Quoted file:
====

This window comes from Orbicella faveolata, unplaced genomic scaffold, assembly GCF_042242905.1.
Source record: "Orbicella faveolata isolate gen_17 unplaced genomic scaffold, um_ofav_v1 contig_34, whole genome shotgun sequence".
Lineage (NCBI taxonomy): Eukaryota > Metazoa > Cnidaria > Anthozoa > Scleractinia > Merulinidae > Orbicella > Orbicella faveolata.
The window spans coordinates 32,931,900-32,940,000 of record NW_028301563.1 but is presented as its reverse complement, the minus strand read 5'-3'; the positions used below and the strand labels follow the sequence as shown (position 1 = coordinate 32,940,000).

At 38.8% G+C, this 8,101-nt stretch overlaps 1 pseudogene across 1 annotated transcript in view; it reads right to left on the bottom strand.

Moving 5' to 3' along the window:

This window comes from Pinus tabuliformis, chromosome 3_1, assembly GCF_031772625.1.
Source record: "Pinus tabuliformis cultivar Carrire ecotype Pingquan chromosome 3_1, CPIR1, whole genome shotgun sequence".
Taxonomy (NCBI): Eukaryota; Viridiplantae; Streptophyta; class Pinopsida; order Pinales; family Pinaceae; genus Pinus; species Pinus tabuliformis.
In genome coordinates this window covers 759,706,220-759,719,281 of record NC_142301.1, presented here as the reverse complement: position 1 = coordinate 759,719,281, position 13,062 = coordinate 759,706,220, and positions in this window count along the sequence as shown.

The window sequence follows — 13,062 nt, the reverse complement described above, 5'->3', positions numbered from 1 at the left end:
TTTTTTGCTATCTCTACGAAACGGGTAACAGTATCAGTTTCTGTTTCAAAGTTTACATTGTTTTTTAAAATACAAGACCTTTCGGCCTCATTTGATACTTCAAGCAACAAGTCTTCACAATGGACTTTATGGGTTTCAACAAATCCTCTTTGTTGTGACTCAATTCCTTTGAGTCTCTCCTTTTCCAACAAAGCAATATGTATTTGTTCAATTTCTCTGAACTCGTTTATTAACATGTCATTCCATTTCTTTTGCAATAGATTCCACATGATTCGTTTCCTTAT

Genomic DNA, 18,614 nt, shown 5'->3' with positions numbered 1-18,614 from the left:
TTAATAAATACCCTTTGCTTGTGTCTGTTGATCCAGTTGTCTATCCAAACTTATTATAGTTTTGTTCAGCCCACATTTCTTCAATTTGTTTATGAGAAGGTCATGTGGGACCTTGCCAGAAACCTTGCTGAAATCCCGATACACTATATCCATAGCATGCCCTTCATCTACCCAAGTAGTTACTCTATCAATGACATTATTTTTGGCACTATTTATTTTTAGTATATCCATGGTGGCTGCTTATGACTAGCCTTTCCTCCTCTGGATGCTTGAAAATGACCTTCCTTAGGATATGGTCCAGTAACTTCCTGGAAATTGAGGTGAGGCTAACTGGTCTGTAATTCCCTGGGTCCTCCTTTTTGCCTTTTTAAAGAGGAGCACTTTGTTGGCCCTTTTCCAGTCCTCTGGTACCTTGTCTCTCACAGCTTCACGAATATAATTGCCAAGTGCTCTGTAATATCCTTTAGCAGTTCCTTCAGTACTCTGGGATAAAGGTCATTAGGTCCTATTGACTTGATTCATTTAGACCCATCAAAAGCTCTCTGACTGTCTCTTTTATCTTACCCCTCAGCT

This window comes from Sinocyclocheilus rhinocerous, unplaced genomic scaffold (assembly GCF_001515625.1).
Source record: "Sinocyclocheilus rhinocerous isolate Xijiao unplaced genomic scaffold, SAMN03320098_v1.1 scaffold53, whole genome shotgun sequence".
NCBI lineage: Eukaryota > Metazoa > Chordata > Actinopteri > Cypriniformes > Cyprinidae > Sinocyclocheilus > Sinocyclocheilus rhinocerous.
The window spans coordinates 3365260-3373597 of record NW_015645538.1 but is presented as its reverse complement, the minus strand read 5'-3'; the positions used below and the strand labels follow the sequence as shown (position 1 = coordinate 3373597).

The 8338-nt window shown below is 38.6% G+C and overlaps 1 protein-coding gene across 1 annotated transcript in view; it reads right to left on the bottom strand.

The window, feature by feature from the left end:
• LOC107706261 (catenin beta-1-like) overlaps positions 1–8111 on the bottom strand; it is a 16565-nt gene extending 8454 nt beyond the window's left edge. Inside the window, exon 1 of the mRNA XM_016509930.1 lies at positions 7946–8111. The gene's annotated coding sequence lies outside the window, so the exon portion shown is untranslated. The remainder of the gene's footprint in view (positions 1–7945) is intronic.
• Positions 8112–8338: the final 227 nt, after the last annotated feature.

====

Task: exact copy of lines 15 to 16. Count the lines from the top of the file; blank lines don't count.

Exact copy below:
This window comes from Sinocyclocheilus rhinocerous, unplaced genomic scaffold (assembly GCF_001515625.1).
Source record: "Sinocyclocheilus rhinocerous isolate Xijiao unplaced genomic scaffold, SAMN03320098_v1.1 scaffold53, whole genome shotgun sequence".